Psycho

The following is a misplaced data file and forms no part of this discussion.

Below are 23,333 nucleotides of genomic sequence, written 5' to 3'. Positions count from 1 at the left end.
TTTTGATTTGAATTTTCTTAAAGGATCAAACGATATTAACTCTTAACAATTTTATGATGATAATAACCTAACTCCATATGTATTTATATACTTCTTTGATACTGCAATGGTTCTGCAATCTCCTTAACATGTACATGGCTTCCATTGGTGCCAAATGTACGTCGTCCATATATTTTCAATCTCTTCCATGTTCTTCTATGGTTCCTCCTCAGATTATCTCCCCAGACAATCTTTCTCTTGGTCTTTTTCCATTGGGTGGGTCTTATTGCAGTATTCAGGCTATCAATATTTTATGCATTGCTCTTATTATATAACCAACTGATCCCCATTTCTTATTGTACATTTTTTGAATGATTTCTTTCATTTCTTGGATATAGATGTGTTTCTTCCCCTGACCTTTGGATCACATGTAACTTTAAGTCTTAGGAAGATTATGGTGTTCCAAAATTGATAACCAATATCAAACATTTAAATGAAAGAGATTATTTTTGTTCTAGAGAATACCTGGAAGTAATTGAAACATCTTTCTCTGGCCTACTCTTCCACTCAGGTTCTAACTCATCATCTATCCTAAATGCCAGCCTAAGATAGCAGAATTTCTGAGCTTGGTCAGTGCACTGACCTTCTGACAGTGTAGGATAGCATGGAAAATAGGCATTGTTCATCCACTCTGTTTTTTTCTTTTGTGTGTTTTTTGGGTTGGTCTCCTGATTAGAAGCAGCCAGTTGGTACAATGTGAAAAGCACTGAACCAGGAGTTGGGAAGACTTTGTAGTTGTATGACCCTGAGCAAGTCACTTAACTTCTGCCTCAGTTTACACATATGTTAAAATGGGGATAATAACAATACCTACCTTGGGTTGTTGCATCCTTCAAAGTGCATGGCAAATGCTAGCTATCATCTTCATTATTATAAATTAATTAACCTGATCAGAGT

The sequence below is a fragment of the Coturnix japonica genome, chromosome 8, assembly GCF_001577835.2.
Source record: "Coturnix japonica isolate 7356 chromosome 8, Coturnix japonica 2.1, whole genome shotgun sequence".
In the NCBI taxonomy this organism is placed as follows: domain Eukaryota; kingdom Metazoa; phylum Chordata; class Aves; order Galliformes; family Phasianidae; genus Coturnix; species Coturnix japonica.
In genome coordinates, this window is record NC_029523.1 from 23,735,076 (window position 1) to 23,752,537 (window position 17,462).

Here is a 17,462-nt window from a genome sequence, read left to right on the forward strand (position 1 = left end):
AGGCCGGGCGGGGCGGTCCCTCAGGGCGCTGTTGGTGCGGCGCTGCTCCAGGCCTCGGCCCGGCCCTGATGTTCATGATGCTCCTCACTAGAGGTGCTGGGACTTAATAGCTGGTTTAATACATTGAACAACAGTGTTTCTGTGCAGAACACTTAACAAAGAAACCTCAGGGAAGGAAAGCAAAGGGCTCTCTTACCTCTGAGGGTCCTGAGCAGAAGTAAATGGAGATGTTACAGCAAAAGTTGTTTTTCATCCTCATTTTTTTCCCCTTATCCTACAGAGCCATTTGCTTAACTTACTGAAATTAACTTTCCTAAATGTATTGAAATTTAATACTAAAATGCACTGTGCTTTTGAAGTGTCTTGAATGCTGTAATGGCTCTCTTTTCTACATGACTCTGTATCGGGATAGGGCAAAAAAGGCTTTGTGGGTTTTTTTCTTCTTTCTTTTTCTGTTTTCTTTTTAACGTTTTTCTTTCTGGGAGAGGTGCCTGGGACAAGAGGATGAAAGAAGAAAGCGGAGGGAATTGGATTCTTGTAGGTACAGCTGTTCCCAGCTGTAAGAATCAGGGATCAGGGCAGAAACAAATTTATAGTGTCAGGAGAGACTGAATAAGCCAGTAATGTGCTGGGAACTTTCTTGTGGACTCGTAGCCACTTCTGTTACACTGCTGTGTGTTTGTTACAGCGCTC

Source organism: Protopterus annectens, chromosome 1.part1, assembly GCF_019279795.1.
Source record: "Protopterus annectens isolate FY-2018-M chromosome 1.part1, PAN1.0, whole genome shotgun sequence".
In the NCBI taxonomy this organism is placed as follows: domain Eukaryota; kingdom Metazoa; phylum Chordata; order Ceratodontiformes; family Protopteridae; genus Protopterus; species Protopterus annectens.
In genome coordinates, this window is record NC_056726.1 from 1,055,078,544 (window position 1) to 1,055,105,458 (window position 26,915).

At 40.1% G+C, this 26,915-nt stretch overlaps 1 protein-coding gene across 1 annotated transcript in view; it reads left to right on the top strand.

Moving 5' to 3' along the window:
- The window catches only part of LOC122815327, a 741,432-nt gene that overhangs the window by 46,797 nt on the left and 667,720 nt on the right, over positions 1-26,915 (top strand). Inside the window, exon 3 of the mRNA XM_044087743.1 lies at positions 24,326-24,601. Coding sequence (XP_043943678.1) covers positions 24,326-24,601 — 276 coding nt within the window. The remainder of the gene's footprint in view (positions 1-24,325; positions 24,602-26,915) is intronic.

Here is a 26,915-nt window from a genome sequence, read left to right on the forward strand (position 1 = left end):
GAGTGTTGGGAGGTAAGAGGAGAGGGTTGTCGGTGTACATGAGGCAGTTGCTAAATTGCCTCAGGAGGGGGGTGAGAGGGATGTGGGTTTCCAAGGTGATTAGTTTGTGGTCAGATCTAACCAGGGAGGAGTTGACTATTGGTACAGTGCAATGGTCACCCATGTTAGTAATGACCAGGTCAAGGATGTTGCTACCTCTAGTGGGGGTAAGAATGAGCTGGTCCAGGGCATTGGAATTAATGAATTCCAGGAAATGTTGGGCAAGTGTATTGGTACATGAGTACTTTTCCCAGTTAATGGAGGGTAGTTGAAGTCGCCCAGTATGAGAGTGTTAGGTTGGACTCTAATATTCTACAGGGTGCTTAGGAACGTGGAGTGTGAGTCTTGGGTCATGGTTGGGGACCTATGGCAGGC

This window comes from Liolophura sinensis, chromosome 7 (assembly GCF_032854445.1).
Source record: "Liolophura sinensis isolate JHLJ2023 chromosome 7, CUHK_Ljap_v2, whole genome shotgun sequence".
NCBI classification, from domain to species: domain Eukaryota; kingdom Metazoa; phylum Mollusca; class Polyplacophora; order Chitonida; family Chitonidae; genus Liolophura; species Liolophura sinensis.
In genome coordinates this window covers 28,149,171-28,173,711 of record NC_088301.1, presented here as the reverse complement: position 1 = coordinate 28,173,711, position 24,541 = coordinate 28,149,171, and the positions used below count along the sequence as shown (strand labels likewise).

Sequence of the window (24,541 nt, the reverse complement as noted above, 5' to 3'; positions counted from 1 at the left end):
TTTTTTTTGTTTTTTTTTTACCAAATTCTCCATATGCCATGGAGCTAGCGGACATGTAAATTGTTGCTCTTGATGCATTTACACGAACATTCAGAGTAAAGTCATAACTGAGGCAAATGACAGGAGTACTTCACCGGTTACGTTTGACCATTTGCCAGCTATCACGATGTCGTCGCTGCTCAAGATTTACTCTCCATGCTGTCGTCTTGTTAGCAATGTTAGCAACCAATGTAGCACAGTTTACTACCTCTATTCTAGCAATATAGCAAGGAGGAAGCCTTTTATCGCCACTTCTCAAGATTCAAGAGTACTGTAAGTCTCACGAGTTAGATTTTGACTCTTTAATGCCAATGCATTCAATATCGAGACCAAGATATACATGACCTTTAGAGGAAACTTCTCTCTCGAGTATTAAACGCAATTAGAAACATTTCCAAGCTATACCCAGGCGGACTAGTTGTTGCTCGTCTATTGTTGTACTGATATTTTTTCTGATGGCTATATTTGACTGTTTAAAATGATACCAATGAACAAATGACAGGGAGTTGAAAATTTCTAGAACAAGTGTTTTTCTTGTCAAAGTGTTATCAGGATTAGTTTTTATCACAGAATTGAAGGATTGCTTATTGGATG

Bob Dylan wore me out. I awoke and avoided the news. I got to the office and did some work on the latest quiz I was giving my class. I saw that I had a class assignment for the spring semester. No one ever actually spoke to me about it beforehand. That is communication in the new millennium. I went home and had lunch and did my laundry. I looked through the record stores but didn’t buy anything. I watched Bono and The Edge again on Elvis Costello’s Spectacle show. I went back to the office and prepared for class. I was tired and glad that my week of teaching was over. I thought about which movies I’d like to see over the weekend, and I returned home to watch “Psycho” again. One reason to see it again was that it was a Blu-ray disc. The quality of the images was good, and the audio was pretty impressive, too. I liked how the opening tells us that it’s December 11, a Friday at 2:43 in Phoenix. I had a sad feeling watching Janet Leigh. I’d thought about her for a while after I watched that Columbo episode. I thought about her last appearance in Stockton. I keep thinking that the whole story of “Psycho” really should have ended when her boss saw her driving in her car. If she had any sense, she would have gone home, or to the bank if it was still open in order to do the right thing. What drove her to do this? She was not going to get away with this crime, and besides, $40,000 couldn’t last a lifetime. Her sister Lila would say that patience didn’t run in their family. You notice that Lila comes to one wrong conclusion after another, so she seems particularly reckless in going to the house to investigate. Vera Miles was very good as Lila. The one really strange thing, though, was how she brought her arm backwards to strike that light to make it swing at the end. That always seemed to be like the most unlikely reaction to what she saw. There are two things about the shower scene that are striking. There is the time it takes for the death to happen. Time seems to stretch forever, making the horror of death sink in deeper with its isolation, making it appear that all of life is futile. Then there is that close-up with the open eyes, very haunting and disturbing. That might be the most memorable shot of the entire movie. You also can’t take for granted Bernard Herrmann’s score. What struck me was how people didn’t know how to talk to each other at crucial times. Marion doesn’t deal the policeman very well, inviting suspicion with every word that came out of her mouth. She also couldn’t help turning her head back to look at him. Marion said things to Norman that made him angry, but she didn’t show any fear. She had a lame statement about meaning well. Norman was giving off danger signals, bur Marion was oblivious. There was also Sam trying to have a conversation with Norman. He sure revealed his hand too soon. He antagonized Norman when he was supposed to be buying time. John Gavin was one of the weak links as far as acting ability goes in this picture. Simon Oakland was not quite convincing as the psychologist. He talks about the murder not delicately in front of a relative, and then he gets right back to talking about Norman. One of the people to look for is Ted Knight. The movie has a sure hand. Hitchcock’s mastery was pretty awesome. I tried to imagine how audiences of 1960 reacted to the shower scene. I bet there was some screaming. I wondered how many bodies they found in the swamp. I read that among the women considered for the role of Marion were Eva Marie Saint, Lee Remick, Angie Dickinson, Piper Laurie, Martha Hyer, Hope Lange, Shirley Jones, and Lana Turner. It was the first American film to show a toilet flushing. Janet Leigh wears white underwear in the opening scene, and black after she commits the crime. I could watch this movie several more times and see new things in it. I kept thinking about the money. I wanted to know what everything looked like after they pulled up the car from the swamp. I would have found it very hard to take if Hope Lange or Shirley Jones had been Marion. Would Shirley Jones have done The Partridge Family? Marion didn’t seem to mind the whole taxidermy thing that Norman was into. In fact, she said that a man should have a hobby. There was a mystery to her that I didn’t see in her sister. In the novel, Norman had an interest in pornography, and Marion’s earring was a clue. I thought the whole sequence with Marion driving in the rain was very good. I guess the encounter with the cop earlier influenced her, because otherwise she might have just pulled over to the side of the road again. What really gets to me every time I see “Psycho” is Arbogast’s decision to sneak into the house. I would have thought that a private investigator would be cautious. Nobody shows good judgment in this house. Sam shouts Arbogast’s name, alerting Norman that something is going on. I could never understand how anybody could make a sequel from this movie. Vera Miles was in Hitchcock’s “The Wrong Man,” another great movie. She is still alive and is 84 years old. From the most recent photos of her that you can see on the Internet, you wouldn’t be able to recognize her as Lila Crane. John Gavin is also still alive, and he is 83. Some of the people who died on October 31 include Harry Houdini (1926), John Houseman (1988), Federico Fellini (1993), River Phoenix (1993), Marcel Carné (1996), Ring Lardner, Jr. (2000), and Studs Terkel (2008). Today is a birthday for Peter Jackson (53), Larry Mullen, Jr. (53), Jane Pauley (64), David Ogden Stiers (72), Dan Rather (83), and Lee Grant (88). According to the Brandon Brooks Rewind radio segment for October 31, “What Ever Happened to Baby Jane?” was released in 1962. In 1988, Debbie Gibson held a séance at her Halloween party to contact the spirits of Liberace and Sid Vicious. In 1991, Joseph Papp died of prostate cancer at age 70. In 1993, River Phoenix collapsed on the sidewalk outside the Viper Room in Hollywood, dying at age 23. My choices for the Top 5 Biggest Jerks of October 2014 are: 5. Lew Wolff, 4. Michael Zehef-Bibeau, 3. Sean Harrington, 2. Jaylen Ray Fryberg, and 1. Eric Matthew Frein.